Under A Barrel: What Happened To Rising Gas Prices?
When Dave Barnes drove 600 miles from Maryland to Indiana last week for his 50th high school reunion, he was surprised by the price of gas — in a good way.
Barnes, 68, says he filled up his Dodge Challenger in Indianapolis for as little as $3.15 a gallon. It was a far cry from the cross-country motorcycle trip he took this summer.
"When I took the trip in June, I was seeing $3.60 a gallon in most places and as high as $4 a gallon in California," he says.
Six months ago, some analysts were warning that the average price for a gallon of regular gasoline could hit $6 by the end of the summer. Instead, the national average peaked at just under $4 in early May and has headed lower ever since.
One of those analysts, Richard Hastings of Global Hunter Securities, is quick to point out that the $6 talk was only meant as a worst-case possibility.
"It was an outlier scenario," he tells NPR. "That scenario never occurred, and it was never a price target."
And a lot has changed since then.
Three Major Factors
The plummeting U.S. dollar has reversed course, becoming a safe haven for investors getting out of stocks amid worries about a double-dip recession at home and the debt crisis in Europe. Turmoil in Libya, a small but important oil exporter, seems to have subsided. And average Americans, reeling from the poor economy and gas prices that had been climbing skyward, changed their driving habits.
"Prices are coming back down in part because Libyan production is back online, but much more of it is because consumers have finally gotten the message and are learning to consume less," says Philip Verleger, a senior adviser with The Brattle Group, an economic consulting firm based in Washington, D.C.
Although Libya accounts for only about 2 percent of the world oil output, it is a major supplier of much-sought-after light sweet crude, the easiest to convert into low-sulfur gasoline and diesel, Verleger says.
"When we lost that sweet crude supply, diesel and gasoline prices had to go up — dramatically," he says.
Verleger also notes that many Americans are buying cars with better gas mileage and letting gas-guzzling SUVs sit in the garage. "If you have a large sale of inefficient vehicles such as we had in the early part of the first decade of this century — and that was all SUVs — you see a big bulge in consumption," he says. "Now, we're seeing a large shift to more efficient vehicles ... [that] are driven, while the old, inefficient cars are being pushed to the back."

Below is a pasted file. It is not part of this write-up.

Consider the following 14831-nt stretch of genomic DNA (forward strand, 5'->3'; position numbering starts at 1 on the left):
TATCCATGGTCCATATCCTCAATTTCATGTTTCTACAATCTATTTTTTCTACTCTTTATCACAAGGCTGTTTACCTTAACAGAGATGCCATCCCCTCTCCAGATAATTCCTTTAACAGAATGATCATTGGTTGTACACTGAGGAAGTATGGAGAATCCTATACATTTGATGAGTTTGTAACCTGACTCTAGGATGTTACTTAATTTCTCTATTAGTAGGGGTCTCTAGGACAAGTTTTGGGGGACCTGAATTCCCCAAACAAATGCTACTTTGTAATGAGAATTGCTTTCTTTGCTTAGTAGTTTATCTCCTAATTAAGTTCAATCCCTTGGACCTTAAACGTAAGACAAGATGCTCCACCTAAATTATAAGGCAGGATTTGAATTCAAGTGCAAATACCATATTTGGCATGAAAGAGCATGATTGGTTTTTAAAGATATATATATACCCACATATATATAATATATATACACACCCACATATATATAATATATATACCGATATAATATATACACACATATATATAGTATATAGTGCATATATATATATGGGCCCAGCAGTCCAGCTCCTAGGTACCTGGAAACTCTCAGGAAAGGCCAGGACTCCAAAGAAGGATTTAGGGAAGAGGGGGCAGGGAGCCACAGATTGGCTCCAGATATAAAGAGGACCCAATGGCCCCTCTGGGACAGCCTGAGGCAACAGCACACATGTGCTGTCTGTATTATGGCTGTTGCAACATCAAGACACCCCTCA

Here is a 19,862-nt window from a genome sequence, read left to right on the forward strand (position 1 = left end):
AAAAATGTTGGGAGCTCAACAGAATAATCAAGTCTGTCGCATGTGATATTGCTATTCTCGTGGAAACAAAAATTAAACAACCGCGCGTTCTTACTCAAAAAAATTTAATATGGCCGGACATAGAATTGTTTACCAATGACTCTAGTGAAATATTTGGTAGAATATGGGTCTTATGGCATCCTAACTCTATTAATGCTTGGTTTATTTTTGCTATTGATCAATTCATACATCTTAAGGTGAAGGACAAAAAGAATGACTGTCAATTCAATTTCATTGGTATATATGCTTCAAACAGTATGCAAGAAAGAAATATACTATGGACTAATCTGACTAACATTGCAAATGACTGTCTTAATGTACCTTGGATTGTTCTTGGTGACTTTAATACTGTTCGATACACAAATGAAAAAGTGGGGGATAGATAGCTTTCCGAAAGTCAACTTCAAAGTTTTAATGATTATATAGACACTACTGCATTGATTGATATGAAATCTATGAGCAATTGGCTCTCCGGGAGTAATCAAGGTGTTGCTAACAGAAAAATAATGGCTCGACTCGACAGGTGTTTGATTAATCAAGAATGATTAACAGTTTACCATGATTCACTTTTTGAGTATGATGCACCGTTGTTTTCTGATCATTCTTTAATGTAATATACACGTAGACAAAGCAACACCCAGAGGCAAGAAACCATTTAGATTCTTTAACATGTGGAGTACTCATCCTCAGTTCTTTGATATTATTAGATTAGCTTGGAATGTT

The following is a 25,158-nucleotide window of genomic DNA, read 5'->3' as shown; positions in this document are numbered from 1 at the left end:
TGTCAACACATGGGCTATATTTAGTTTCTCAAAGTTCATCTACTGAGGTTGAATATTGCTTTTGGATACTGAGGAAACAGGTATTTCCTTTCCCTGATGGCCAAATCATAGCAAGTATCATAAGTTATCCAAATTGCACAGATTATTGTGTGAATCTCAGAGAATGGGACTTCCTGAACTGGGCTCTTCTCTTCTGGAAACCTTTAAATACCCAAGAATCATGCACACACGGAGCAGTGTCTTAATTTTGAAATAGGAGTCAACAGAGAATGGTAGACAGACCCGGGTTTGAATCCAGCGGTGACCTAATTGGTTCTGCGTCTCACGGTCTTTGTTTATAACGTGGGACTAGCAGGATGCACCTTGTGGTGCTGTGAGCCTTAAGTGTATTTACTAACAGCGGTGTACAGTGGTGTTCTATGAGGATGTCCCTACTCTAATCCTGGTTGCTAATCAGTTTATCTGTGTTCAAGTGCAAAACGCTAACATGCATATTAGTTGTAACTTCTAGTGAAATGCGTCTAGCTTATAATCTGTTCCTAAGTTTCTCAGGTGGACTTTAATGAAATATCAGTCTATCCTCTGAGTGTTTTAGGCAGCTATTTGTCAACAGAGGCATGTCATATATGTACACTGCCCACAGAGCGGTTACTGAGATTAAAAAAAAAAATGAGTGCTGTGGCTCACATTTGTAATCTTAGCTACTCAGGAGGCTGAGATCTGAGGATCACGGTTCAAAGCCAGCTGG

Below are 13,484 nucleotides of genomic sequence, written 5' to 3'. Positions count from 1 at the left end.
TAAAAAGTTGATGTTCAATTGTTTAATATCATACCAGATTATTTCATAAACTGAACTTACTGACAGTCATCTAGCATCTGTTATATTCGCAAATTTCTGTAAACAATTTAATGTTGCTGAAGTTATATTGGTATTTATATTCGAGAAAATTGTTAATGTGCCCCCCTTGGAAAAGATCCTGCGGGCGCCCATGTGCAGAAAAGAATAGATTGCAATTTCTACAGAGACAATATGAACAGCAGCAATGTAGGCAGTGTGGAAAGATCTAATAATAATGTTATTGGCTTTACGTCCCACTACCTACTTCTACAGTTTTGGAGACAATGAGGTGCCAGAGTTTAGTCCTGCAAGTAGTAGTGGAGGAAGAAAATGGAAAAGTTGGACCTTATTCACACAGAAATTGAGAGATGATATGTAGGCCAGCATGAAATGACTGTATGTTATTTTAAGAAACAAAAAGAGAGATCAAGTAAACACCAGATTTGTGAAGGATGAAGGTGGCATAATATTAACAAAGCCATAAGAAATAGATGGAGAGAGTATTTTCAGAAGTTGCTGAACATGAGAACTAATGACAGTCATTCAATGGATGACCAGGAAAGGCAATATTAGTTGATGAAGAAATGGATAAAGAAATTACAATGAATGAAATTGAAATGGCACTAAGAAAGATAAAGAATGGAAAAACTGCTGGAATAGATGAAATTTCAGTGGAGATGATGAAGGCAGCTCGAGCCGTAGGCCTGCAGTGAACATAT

Verleger thinks the dollar's recent rebound has played a role in the decline of fuel prices, but not a decisive one.
That's a view shared by Avery Ash, the regulatory affairs manager at the American Automobile Association. Rather, he points to the uprising in Libya that pried Moammar Gadhafi from power.
"Much of what we saw this spring wasn't necessarily a supply drop, but increased uncertainty as a result of Libya that caused speculators to drive up prices," Ash says. "Once you remove that uncertainty, the opposite occurs."
Gas Prices And The 'Crack Spread'
Even so, the national average for regular gasoline was $3.39 on Thursday, according to AAA's Fuel Gauge Report. That's nearly 20 percent higher than it was a year ago, when the average was $2.75.
Where's the highest price for gas in the continental U.S.? That dubious distinction belonged Santa Barbara, Calif., where gas was going for $3.99 a gallon on Thursday, according to Gasbuddy.com. The lowest price was in Spartanburg, S.C., at $3.02.
Hastings of Global Hunter Securities expects the average price per gallon to fall to $3.25 by late October. "That's still very high. And that's just conventional, so that means premium grade — high octane in some ZIP codes — is still going to be $3.50 to $3.55."
One reason gas prices haven't fallen further is because of something that commodities analysts call the "crack spread," says John Heimlich, chief economist for the Air Transport Association. It's essentially the difference between the cost of crude and what refineries charge their customers for gas, diesel, kerosene and aviation fuel.
The crack spread has remained stubbornly high. For the airline industry, that means jet fuel prices haven't dropped significantly. Fuel is the No. 1 cost to airlines, bigger than labor or maintenance. It represents about one-third of their total costs.
"It's like the show The Biggest Loser. Mary lost 10 pounds, yeah, well she's still 400," Heimlich says.
So while people might be paying less at the pump these days because of a drop in crude prices, they won't necessarily be seeing a drop in air fares.
"Just like you don't put crude oil in your car, I don't put crude oil in my airplane," Heimlich says. "At the end of the day, all I care about is what I'm paying for jet fuel."
Copyright 2023 NPR. To see more, visit https://www.npr.org.